Go (Golang) Operators with Examples

In this tutorial, we will learn how to work with Operators in Golang with examples.

An operator is a special symbol that indicates a certain process is carried out.

Table of contents:

In this tutorial, we will learn the following topics with examples:
  • Go - arithmetic operators
  • Go-  sign operators
  • Go - assignment operator
  • Go - increment and decrement operators
  • Go - Boolean operators
  • Go - Logical and (&&) operator
  • Go - Logical or (||) operator
  • Go - negation operator !
  • Go - bitwise operators
  • Go - comparison operators

Go - arithmetic operators

The following example shows arithmetic operations.


package main

import "fmt"

func main() {

    var a = 2
    var b = 3
    var c = 4

    var add = a + b + c
    var sb = c - a
    var mult = a * b
    var div = c / 2
    var rem = c % a

    fmt.Println(add)
    fmt.Println(sb)
    fmt.Println(mult)
    fmt.Println(div)
    fmt.Println(rem)
}

Output:

9
2
6
2
0

In the above example, we use addition, subtraction, multiplication, division, and remainder operations.

Go - sign operators

The + and - signs indicate the sign of a value. The plus sign can be used to signal that we have a positive number.


package main

import "fmt"

func main() {

    fmt.Println(2)
    fmt.Println(+2)
    fmt.Println(-2)
}

Output:

2
2
-2

Go - assignment operator

The assignment operator = assigns a value to a variable. A variable is a placeholder for a value.


package main

import "fmt"

func main() {
    var x = 2
    fmt.Println(x)
}

Output:

2
-2

Go has a short variable declaration operator :=; it declares a variable and assigns a value in one step. The x := 2 is equal to var x = 2.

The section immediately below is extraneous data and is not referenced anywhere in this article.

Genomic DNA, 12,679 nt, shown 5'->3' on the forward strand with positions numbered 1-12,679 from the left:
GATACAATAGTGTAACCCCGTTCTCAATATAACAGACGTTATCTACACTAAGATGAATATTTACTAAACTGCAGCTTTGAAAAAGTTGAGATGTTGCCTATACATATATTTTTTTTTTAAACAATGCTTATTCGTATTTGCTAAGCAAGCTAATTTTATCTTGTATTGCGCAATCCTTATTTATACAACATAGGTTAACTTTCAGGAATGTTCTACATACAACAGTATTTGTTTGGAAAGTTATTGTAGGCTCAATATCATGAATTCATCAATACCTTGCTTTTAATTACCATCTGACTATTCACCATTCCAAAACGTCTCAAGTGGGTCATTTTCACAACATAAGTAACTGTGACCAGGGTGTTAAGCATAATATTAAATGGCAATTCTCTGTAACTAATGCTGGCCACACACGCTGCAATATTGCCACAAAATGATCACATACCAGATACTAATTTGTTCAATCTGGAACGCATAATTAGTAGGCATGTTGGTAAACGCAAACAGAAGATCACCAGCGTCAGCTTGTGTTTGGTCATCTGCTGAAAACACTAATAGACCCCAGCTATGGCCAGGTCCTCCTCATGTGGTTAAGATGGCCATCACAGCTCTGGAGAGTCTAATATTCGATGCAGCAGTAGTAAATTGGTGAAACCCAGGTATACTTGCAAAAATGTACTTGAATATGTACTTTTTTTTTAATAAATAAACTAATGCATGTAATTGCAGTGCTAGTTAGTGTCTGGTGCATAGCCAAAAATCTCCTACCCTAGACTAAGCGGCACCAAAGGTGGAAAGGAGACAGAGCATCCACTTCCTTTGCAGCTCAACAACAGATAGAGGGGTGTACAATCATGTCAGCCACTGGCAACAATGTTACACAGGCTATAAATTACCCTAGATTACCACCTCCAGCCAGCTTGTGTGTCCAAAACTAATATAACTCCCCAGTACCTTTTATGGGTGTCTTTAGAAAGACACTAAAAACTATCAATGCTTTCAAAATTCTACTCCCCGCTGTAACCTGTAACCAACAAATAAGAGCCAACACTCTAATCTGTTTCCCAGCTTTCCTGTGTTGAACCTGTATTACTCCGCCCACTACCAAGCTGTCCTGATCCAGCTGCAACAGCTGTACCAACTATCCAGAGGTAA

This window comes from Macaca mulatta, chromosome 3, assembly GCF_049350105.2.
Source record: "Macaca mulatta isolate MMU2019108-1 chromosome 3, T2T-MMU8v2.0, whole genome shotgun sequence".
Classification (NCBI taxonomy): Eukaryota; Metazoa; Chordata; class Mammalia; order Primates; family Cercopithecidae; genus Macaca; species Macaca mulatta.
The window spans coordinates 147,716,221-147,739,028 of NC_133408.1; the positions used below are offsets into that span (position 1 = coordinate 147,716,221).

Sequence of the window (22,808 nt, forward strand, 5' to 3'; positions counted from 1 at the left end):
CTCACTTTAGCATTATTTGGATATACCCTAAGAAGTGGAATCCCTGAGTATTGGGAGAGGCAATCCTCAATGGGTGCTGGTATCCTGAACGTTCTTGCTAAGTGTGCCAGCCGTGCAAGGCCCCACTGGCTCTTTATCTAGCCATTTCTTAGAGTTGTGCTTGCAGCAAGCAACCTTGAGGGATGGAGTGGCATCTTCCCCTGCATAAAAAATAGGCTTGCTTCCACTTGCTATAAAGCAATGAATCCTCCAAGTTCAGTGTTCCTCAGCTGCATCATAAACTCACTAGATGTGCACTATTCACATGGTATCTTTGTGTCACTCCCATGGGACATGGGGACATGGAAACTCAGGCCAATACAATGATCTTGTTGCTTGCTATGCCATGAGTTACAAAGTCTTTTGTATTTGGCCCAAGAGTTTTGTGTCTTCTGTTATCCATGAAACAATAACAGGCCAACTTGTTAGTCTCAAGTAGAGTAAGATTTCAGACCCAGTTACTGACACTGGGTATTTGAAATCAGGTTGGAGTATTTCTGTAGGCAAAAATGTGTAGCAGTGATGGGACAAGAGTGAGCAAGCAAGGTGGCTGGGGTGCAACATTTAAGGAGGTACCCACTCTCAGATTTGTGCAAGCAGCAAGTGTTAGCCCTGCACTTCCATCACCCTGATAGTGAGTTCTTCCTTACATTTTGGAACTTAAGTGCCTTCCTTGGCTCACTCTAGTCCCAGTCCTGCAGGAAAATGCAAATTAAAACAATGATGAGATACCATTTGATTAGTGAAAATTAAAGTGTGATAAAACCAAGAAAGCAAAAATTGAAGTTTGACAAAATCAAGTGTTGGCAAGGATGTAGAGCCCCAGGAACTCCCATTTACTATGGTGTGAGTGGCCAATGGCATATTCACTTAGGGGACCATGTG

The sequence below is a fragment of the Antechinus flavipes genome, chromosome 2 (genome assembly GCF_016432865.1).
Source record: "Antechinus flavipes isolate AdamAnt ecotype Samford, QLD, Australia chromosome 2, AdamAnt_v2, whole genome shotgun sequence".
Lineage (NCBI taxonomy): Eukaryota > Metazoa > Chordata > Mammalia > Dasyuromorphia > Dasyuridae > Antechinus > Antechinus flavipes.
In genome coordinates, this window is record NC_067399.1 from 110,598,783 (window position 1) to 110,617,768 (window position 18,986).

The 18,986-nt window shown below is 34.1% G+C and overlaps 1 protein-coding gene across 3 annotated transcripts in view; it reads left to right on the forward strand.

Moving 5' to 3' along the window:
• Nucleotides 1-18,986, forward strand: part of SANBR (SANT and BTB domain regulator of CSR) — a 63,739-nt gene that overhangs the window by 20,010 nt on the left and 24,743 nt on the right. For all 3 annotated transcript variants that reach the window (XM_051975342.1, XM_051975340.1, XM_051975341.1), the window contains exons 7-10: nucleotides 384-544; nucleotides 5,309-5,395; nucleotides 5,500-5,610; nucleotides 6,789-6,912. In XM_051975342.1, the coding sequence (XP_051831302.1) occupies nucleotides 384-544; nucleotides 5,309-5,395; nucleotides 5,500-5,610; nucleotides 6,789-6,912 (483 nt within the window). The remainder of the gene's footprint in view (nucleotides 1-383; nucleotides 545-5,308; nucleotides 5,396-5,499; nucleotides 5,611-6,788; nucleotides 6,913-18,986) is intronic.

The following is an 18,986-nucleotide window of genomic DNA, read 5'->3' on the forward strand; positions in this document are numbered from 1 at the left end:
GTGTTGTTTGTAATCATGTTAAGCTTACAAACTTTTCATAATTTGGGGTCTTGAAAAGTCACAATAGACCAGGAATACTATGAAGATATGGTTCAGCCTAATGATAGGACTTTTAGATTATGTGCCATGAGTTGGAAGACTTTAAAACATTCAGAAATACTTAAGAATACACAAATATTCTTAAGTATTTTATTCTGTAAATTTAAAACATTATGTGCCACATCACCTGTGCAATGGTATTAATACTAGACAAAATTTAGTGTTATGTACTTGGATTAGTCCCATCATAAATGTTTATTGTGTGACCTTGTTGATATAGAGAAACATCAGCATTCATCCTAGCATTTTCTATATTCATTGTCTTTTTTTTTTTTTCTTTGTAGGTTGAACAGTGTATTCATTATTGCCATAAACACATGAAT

package main

import "fmt"

func main() {
    x := 2
    fmt.Println(x)
}

Output:

2
-2

Go - increment and decrement operators

We often increment or decrement a value by one in programming. Go has two convenient operators for this: ++ and --.


package main

import "fmt"

func main() {

    x := 5

    x++
    x++

    fmt.Println(x)

    x--
    fmt.Println(x)
}

Output:

7
6

Go - boolean operators

Boolean operators are also called logical.

Many expressions result in a boolean value. For instance, boolean values are used in conditional statements.


package main

import "fmt"

func main() {

    var x = 3
    var y = 5

    fmt.Println(x == y)
    fmt.Println(y > x)

    if y > x {

        fmt.Println("y is greater than x")
    }
}

Output:

false
true
y is greater than x

Go - Logical and (&&) operator

The code example shows the logical and (&&) operator. It evaluates to true only if both operands are true.


package main

import "fmt"

func main() {

    var a = true && true
    var b = true && false
    var c = false && true
    var d = false && false

    fmt.Println(a)
    fmt.Println(b)
    fmt.Println(c)
    fmt.Println(d)
}

Output:

true
false
false
false

Go - Logical or (||) operator

The logical or (||) operator evaluates to true if either of the operands is true.


package main

import "fmt"

func main() {

    var a = true || true
    var b = true || false
    var c = false || true
    var d = false || false

    fmt.Println(a)
    fmt.Println(b)
    fmt.Println(c)
    fmt.Println(d)
}

Output:

true
true
true
false

Go - negation operator !

The negation operator ! makes true false and false true.


package main

import "fmt"

func main() {

    fmt.Println(!true)
    fmt.Println(!false)
}

Output:

false
true
true

Go - bitwise operators

Try the following example to understand all the bitwise operators available in the Go programming language −


package main

import "fmt"

func main() {
   var a uint = 60	/* 60 = 0011 1100 */  
   var b uint = 13	/* 13 = 0000 1101 */
   var c uint = 0          

   c = a & b       /* 12 = 0000 1100 */ 
   fmt.Printf("Line 1 - Value of c is %d\n", c )

   c = a | b       /* 61 = 0011 1101 */
   fmt.Printf("Line 2 - Value of c is %d\n", c )

   c = a ^ b       /* 49 = 0011 0001 */
   fmt.Printf("Line 3 - Value of c is %d\n", c )

   c = a << 2     /* 240 = 1111 0000 */
   fmt.Printf("Line 4 - Value of c is %d\n", c )

   c = a >> 2     /* 15 = 0000 1111 */
   fmt.Printf("Line 5 - Value of c is %d\n", c )
}

Output:

Line 1 - Value of c is 12
Line 2 - Value of c is 61
Line 3 - Value of c is 49
Line 4 - Value of c is 240
Line 5 - Value of c is 15

Go - comparison operators

In the code example, we have four expressions. These expressions compare integer values.


package main

import "fmt"

func main() {

    fmt.Println(2 < 3)
    fmt.Println(3 == 4)
    fmt.Println(3 >= 3)
    fmt.Println(4 != 3)
}

Output:

true
false
true
true

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